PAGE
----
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Monday, September 14, 2015

#2395 - Exchange Tavern, Spanaway, WA - 1/12/2014

If you believe, as I do, that the most sensible way to calculate the age of a bar is to count the number of years that it has been a bar of a common name in the same building, then it is quite likely that this modest, little joint hidden two blocks off the highway in the unincorporated community of Spanaway is the oldest bar in the state of Washington.

Named for the nearby stop and turning point of the Lake Park Railway line between Spanaway and downtown Tacoma, the building that was once a rough loggers saloon is said to be one of only two structures -- and the only business -- that survived the 1922 fire that destroyed downtown Spanaway. Its lore includes a wooden wheelbarrow said to be used by wives to tote their drunken husbands home, a regular flow of moonshine during prohibition, and local character Will Fowler winning ownership of the bar in a poker game in 1890 then losing it in another game a week later. Today various photographs, newspaper stories and personal accounts in the bar itself attest to the protracted age of the place, with the founding date reported variously as 1890 or 1893. But former owner Jean Sensel has found evidence to suggest it is probably even a bit older:

The Exchange Tavern, Spanaway, WA
"The Exchange is in its original building on its original site. It has been called the Exchange from inception, except one of the oldest residents I interviewed, Henry Barna, (now long deceased) said it was originally the Exchange Saloon, then The Exchange Tavern, Irv’s Exchange Tavern, Spanway Exchange Tavern, then again just The Exchange Tavern. During prohibition, the Exchange “general store” ran the moonshine produced on the stills on the island in Spanaway Lake - so it never stopped serving liquor. Henry  told me that during prohibition he delivered “medicinal” moonshine from the Exchange as a child, making good money ..."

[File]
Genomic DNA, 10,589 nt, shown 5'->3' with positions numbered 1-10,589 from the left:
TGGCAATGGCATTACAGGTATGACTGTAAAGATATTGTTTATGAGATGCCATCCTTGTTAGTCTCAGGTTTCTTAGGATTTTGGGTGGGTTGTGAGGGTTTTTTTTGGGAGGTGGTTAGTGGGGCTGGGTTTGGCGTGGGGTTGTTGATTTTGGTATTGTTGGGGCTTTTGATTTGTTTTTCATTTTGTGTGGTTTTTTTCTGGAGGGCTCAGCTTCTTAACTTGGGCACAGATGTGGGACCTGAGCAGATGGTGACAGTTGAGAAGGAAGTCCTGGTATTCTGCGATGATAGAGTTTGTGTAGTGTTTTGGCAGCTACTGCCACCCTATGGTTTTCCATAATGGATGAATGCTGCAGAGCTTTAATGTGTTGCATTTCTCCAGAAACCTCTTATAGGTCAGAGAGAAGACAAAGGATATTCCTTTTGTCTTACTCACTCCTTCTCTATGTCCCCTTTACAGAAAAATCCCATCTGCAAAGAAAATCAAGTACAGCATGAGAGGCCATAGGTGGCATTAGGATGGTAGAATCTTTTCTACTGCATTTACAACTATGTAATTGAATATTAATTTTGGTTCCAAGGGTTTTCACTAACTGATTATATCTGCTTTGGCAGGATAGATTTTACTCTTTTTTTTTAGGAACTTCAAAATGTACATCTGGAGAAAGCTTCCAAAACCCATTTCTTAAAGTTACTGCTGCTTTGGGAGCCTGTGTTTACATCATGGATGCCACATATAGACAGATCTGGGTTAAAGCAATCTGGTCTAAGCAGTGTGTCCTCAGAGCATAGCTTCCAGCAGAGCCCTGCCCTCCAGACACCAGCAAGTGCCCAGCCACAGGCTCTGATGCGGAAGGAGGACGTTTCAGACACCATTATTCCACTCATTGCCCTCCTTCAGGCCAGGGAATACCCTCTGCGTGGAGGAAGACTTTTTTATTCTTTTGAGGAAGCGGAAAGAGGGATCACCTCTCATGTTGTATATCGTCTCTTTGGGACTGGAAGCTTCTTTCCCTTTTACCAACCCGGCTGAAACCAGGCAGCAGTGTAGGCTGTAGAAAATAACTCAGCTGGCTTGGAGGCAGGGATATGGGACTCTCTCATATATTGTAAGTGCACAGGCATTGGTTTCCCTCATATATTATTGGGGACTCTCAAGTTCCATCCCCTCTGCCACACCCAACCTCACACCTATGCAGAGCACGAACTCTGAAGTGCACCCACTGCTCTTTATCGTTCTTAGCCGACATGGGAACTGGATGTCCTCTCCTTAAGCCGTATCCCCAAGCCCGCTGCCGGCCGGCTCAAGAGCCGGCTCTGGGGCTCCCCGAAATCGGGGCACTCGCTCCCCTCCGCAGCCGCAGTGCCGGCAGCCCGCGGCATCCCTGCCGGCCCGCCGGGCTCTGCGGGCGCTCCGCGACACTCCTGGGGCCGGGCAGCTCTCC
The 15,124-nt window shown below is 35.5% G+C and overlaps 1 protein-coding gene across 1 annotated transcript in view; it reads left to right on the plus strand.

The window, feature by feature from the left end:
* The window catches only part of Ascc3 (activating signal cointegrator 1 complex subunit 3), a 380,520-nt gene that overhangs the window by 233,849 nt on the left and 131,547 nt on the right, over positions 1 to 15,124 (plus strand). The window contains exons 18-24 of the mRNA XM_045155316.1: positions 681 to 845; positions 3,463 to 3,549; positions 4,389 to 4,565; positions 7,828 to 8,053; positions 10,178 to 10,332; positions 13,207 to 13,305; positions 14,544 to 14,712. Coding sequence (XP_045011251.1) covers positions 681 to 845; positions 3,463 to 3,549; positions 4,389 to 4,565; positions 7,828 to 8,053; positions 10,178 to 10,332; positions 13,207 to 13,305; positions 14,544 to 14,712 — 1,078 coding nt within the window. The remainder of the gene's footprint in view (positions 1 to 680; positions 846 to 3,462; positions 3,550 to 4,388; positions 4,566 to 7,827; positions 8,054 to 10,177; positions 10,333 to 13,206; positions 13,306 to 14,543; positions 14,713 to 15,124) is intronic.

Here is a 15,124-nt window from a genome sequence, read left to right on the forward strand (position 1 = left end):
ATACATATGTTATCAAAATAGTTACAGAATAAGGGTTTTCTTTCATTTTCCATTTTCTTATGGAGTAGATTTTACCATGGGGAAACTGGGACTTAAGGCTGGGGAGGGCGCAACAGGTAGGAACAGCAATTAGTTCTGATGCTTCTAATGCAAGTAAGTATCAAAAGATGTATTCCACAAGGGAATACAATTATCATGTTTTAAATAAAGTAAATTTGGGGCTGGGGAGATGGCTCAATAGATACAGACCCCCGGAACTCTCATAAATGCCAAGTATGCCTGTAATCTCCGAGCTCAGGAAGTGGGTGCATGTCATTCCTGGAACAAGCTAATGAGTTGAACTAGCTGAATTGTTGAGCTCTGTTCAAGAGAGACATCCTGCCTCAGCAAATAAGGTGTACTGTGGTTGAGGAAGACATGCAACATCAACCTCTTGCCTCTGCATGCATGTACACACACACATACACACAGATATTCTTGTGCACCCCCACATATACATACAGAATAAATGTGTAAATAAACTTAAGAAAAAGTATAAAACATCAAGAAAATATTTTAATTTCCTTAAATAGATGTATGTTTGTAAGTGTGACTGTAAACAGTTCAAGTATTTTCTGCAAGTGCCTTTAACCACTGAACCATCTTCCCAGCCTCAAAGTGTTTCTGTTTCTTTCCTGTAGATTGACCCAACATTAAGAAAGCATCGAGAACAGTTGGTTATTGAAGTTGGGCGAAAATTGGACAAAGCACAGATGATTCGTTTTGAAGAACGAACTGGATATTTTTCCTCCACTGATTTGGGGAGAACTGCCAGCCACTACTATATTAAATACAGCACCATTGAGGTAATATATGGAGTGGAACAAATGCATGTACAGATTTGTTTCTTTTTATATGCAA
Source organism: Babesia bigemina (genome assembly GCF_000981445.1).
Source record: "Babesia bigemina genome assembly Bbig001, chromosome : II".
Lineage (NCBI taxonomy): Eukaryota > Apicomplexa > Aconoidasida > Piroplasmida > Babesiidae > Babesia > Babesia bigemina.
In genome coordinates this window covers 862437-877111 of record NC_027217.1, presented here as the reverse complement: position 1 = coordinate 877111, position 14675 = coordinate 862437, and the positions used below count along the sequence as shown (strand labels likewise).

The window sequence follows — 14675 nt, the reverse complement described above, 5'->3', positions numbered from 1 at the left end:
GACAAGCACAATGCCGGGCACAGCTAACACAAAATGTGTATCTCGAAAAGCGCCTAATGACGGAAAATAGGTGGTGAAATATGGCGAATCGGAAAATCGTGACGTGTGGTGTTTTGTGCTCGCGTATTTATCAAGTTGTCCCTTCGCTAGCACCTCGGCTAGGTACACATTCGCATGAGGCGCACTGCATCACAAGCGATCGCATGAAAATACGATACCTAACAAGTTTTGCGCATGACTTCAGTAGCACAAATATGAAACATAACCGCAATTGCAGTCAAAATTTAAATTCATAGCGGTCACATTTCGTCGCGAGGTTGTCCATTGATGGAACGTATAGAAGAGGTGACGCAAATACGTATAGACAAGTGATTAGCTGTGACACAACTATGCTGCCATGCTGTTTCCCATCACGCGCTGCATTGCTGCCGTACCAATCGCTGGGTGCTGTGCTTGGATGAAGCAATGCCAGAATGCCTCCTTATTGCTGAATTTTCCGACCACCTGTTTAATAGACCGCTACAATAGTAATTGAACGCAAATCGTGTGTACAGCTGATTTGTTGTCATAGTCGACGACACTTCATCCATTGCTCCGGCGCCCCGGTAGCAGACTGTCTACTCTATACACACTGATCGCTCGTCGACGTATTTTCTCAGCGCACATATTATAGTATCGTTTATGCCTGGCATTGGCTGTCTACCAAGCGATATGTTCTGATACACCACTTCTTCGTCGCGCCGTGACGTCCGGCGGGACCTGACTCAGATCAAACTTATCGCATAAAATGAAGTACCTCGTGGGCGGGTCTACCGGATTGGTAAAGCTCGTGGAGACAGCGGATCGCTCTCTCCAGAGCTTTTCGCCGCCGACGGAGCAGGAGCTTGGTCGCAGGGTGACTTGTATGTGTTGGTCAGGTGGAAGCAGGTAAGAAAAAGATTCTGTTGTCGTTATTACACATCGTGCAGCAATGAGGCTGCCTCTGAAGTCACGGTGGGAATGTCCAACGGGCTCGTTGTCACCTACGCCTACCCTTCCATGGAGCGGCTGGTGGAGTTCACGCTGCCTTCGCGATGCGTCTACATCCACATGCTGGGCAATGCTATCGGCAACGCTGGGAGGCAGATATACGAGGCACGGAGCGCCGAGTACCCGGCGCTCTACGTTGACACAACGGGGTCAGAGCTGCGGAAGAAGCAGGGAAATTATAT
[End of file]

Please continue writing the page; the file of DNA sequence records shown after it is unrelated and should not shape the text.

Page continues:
'My husband and I owned the Spanaway Exchange Tavern for 16 years. I became interested in the history and began research of the tavern, and this area. I found original sales documents for all the land east of Spanway Lake by a development company that platted the area as Lake Park. The parcel where the Exchange sits is the only one that was not in the sale, lending credence to the recollection of older residents that the tavern was in place when the Lake Park Land, Railway, and Improvement Company bought the properties around it in 1889. At the latest, when the railway was completed in 1890, the Exchange was in place. The 1893 date was on a painted bandsaw blade in the tavern, and was put there in the late 1970s. I asked the former owner where that date came from, and the response was he had no evidence whatever, that “It just had a ring to it.”'  (Sep 6, 2015, personnel correspondence)

As far as the oldest bar competition goes, the original owners of The Brick in Roslyn started a bar in 1889, but it was not in the current building nor named The Brick until 1898. (If one counts bars of other names or under contiguous ownership groups, several bars trace back even earlier than 1889.) Jules Maes in Seattle claims to have been established in 1888, but the building was not constructed until 1898, it did not host a saloon until 1907 and it was not leased to Jules Maes until 1936. The Oak Harbor Tavern is in a building that appears to have hosted a bar since the 1850s, but it has been run under various names over the decades. If one stipulates that a single bar must have run under a common name, then the only real competition in Seattle's Merchants Cafe, which was built over the remains of the great Seattle fire and hosted "Merchant's Cafe" since 1890. (For further details see my page on the Oldest Bars in Washington State.)

Today the Exchange retains a great deal of the pre-prohibition feel and small-town charm. Signs of suburban bar modernity speckle the decor, but it still clearly benefits from the devotion to history by Jean and her husband Irv. On this lazy Sunday afternoon it was populated by bartender Bobbie and three baseball cap wearing elderly gentlemen, who helpfully pointed out various artifacts and stories. At one point another man came in for a gallon of water and a book of matches. Patrons snack on peanuts and throw the shells on the ancient wood floor. Several of the locals have lent various antiques to the walls -- a scythe, ice tongs, cowbell, crampons, etc. etc.  Gone now is the "Wine Room," the structure once on the north side of the place, where women, legally prohibited from the bar, would sip wine and wait to haul their spouses safely home.

You won't stumble upon The Exchange by accident. It's been a long time since the street out front was the main route through town; and you won't glimpse it from the modern, strip-mall laden version of Pacific Avenue now two blocks east. But if you love old bars with a highly developed sense of time, or perhaps just an occasional tarriance in bygone times, it is well worth seeking out.


Older view of the Exchange Tavern (photo courtesy Jean Sensel)
16117 Park Ave S, Spanaway, WA 98387 - (253) 531-8833
Est. 1890 or earlier - Building constructed: 1890 or earlier
Previous bars in this location: None known
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